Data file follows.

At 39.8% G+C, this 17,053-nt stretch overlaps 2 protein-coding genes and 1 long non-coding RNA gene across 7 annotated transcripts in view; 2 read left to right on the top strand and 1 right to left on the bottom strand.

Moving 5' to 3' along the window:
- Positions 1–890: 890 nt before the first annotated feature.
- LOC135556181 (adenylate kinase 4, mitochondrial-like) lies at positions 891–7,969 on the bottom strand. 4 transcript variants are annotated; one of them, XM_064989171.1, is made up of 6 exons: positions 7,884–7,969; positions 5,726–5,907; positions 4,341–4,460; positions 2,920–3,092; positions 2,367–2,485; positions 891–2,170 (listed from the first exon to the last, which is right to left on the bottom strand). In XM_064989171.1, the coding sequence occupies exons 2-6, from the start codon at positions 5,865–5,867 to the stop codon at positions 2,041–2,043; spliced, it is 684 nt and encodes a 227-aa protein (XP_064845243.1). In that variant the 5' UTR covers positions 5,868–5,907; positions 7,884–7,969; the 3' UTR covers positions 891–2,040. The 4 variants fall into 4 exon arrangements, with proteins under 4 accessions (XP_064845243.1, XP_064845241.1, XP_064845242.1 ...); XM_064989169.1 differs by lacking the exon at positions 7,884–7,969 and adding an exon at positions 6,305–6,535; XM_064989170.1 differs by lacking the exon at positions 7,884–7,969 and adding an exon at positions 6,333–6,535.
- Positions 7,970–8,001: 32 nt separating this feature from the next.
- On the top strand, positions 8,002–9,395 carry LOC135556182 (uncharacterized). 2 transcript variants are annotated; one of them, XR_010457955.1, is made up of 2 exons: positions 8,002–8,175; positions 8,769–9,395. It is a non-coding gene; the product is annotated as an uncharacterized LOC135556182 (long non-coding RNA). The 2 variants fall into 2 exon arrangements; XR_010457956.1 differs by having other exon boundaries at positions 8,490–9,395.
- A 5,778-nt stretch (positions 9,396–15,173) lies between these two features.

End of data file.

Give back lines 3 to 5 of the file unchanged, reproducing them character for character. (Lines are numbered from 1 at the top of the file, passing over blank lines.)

- Positions 1–890: 890 nt before the first annotated feature.
- LOC135556181 (adenylate kinase 4, mitochondrial-like) lies at positions 891–7,969 on the bottom strand. 4 transcript variants are annotated; one of them, XM_064989171.1, is made up of 6 exons: positions 7,884–7,969; positions 5,726–5,907; positions 4,341–4,460; positions 2,920–3,092; positions 2,367–2,485; positions 891–2,170 (listed from the first exon to the last, which is right to left on the bottom strand). In XM_064989171.1, the coding sequence occupies exons 2-6, from the start codon at positions 5,865–5,867 to the stop codon at positions 2,041–2,043; spliced, it is 684 nt and encodes a 227-aa protein (XP_064845243.1). In that variant the 5' UTR covers positions 5,868–5,907; positions 7,884–7,969; the 3' UTR covers positions 891–2,040. The 4 variants fall into 4 exon arrangements, with proteins under 4 accessions (XP_064845243.1, XP_064845241.1, XP_064845242.1 ...); XM_064989169.1 differs by lacking the exon at positions 7,884–7,969 and adding an exon at positions 6,305–6,535; XM_064989170.1 differs by lacking the exon at positions 7,884–7,969 and adding an exon at positions 6,333–6,535.
- Positions 7,970–8,001: 32 nt separating this feature from the next.